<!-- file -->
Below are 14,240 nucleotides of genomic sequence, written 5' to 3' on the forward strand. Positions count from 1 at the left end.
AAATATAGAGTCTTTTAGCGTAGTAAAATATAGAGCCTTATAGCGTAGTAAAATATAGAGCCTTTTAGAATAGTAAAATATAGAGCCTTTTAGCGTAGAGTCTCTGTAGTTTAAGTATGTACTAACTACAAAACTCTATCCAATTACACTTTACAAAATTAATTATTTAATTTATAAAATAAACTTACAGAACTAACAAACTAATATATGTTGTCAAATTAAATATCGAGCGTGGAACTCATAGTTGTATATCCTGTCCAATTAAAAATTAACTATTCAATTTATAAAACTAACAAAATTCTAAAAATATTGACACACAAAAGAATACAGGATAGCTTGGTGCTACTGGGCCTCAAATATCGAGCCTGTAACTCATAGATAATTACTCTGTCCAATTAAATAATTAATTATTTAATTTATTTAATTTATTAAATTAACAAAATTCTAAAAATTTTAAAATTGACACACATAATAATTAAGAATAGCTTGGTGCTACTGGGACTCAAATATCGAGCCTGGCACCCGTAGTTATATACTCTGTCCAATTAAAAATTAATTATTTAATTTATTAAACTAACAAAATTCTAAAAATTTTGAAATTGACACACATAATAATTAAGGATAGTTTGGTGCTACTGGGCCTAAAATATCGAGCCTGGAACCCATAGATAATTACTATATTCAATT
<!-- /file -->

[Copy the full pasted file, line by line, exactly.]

Below are 14,240 nucleotides of genomic sequence, written 5' to 3' on the forward strand. Positions count from 1 at the left end.
AAATATAGAGTCTTTTAGCGTAGTAAAATATAGAGCCTTATAGCGTAGTAAAATATAGAGCCTTTTAGAATAGTAAAATATAGAGCCTTTTAGCGTAGAGTCTCTGTAGTTTAAGTATGTACTAACTACAAAACTCTATCCAATTACACTTTACAAAATTAATTATTTAATTTATAAAATAAACTTACAGAACTAACAAACTAATATATGTTGTCAAATTAAATATCGAGCGTGGAACTCATAGTTGTATATCCTGTCCAATTAAAAATTAACTATTCAATTTATAAAACTAACAAAATTCTAAAAATATTGACACACAAAAGAATACAGGATAGCTTGGTGCTACTGGGCCTCAAATATCGAGCCTGTAACTCATAGATAATTACTCTGTCCAATTAAATAATTAATTATTTAATTTATTTAATTTATTAAATTAACAAAATTCTAAAAATTTTAAAATTGACACACATAATAATTAAGAATAGCTTGGTGCTACTGGGACTCAAATATCGAGCCTGGCACCCGTAGTTATATACTCTGTCCAATTAAAAATTAATTATTTAATTTATTAAACTAACAAAATTCTAAAAATTTTGAAATTGACACACATAATAATTAAGGATAGTTTGGTGCTACTGGGCCTAAAATATCGAGCCTGGAACCCATAGATAATTACTATATTCAATT